A collection of 1939 aerial photographs from Ashley County, Arkansas was analyzed for its environmental information. Taken by the US Department of Defense (USDOD), these images show a number of features now either obscured or completely eliminated over the passage of time. One notable feature is the widespread coverage of "sand blows" in the eastern quarter of the county, suggesting a major soil liquefaction field consistent with strong seismic activity (magnitude 6.0 on the Richter Scale). Also seen in these photographs are the vestiges of the large prairies once found on the Pleistocene terraces of southern and eastern Arkansas. The former extent of these prairies can be clearly discerned, as can the encroachment of surrounding forests. Numerous "prairie mounds" are also visible across much of the county, especially in areas cleared for agriculture. Finally, nearly 15,000 contiguous hectares of virgin bottomland hardwoods along the Saline and Ouachita rivers are still apparent, which may have sheltered Ivory-Billed Woodpeckers in the 1930s. This work illustrates the value of old aerial photographs in the description of historical features by providing a snapshot of conditions that can help us understand present and future landscapes.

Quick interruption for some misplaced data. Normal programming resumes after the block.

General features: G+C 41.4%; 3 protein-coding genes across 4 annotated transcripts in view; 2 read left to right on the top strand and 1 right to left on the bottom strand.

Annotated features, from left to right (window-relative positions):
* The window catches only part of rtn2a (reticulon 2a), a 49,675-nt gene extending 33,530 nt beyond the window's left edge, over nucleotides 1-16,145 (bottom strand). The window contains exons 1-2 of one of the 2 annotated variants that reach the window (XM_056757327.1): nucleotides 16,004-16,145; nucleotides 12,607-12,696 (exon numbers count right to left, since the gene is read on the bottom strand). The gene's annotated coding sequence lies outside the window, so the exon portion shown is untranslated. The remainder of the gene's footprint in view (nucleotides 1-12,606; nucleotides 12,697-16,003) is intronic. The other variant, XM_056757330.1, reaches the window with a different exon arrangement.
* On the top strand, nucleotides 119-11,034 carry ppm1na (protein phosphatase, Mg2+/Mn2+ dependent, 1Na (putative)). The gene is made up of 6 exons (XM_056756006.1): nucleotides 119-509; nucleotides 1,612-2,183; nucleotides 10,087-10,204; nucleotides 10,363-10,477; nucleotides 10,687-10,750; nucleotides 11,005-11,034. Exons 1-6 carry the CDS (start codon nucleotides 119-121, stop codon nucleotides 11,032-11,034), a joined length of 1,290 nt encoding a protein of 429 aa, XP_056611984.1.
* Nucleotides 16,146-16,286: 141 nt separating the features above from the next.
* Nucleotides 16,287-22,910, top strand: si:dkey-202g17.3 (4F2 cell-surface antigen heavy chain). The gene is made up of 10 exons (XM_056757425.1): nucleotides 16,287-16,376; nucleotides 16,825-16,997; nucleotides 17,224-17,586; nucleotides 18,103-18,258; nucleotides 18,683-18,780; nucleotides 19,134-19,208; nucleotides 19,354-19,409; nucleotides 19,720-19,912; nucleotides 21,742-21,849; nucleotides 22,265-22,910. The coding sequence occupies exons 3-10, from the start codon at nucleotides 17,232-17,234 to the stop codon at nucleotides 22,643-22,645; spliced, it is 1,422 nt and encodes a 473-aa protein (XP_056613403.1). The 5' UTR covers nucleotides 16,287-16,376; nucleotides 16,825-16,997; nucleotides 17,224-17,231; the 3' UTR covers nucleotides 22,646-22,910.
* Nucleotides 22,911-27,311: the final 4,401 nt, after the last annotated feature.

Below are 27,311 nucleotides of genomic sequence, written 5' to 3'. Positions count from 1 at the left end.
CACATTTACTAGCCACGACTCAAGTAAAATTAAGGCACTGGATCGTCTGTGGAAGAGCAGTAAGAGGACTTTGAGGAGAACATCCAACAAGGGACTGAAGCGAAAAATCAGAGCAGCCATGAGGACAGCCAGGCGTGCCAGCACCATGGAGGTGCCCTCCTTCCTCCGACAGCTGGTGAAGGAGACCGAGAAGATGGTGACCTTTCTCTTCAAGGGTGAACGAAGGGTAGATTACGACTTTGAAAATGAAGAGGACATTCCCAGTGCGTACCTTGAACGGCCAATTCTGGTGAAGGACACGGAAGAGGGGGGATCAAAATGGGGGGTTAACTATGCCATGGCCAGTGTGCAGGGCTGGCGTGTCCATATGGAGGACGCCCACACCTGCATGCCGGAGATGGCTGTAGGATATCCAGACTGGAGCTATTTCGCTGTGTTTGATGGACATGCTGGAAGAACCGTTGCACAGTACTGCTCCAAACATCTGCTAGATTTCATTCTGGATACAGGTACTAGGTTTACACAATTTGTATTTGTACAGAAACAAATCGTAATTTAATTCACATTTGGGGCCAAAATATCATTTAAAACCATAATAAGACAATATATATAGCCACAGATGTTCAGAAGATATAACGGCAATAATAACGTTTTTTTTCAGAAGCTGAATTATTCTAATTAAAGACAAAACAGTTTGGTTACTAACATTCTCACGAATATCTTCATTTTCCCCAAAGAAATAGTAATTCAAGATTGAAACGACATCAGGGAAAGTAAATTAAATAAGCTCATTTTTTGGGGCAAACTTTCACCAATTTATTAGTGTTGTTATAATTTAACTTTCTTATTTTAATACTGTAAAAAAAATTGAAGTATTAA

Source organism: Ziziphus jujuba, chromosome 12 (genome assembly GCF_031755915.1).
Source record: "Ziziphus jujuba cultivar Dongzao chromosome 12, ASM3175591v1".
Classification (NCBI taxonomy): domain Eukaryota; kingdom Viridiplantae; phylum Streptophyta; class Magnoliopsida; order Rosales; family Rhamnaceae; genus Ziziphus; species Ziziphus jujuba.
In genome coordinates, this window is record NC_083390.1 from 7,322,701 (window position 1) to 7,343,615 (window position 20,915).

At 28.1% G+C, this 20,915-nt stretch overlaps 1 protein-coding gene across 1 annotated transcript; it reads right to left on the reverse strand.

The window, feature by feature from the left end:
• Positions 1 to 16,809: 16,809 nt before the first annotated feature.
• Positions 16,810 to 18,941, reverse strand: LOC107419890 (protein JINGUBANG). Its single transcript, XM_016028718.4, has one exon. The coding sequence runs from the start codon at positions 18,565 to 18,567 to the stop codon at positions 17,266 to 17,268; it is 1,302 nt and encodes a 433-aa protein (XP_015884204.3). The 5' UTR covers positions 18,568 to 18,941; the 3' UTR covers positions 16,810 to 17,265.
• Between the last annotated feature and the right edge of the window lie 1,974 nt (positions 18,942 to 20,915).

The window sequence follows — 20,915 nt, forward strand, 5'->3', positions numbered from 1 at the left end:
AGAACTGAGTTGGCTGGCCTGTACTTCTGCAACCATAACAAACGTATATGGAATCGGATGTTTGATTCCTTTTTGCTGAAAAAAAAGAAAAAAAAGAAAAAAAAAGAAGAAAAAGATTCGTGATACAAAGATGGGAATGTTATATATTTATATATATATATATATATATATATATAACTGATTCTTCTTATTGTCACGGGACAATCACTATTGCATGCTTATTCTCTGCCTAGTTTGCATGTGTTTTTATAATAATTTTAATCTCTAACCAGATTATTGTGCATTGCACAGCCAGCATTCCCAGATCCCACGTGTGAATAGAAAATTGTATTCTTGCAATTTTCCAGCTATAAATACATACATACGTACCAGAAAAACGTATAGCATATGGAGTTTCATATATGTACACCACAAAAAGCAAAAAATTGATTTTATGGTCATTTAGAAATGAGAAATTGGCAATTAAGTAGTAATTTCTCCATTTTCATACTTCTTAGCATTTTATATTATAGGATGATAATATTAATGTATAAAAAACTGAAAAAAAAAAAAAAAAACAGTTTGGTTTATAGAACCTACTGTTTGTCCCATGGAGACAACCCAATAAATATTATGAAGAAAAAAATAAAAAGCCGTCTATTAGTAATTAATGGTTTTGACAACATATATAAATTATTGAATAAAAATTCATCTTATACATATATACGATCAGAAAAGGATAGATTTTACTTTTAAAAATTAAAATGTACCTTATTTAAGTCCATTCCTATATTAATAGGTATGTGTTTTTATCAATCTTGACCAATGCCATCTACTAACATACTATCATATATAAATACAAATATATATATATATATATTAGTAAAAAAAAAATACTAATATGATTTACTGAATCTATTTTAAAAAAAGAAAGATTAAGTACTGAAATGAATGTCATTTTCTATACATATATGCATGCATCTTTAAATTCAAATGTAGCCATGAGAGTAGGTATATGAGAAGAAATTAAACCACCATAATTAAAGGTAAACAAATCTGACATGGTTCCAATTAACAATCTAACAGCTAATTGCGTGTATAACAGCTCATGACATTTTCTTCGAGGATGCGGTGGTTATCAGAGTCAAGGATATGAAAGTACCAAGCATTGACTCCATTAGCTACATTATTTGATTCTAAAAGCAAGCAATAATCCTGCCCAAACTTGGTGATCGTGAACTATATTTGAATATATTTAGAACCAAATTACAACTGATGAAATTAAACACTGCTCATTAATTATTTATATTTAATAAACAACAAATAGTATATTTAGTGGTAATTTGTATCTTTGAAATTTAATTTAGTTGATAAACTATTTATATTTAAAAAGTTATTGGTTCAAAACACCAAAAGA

Bragg, Don C. and Weir, Robert C. Jr.
"Notable Environmental Features in Some Historical Aerial Photographs from Ashley County, Arkansas,"
Journal of the Arkansas Academy of Science: Vol. 61
, Article 6.
Available at: https://scholarworks.uark.edu/jaas/vol61/iss1/6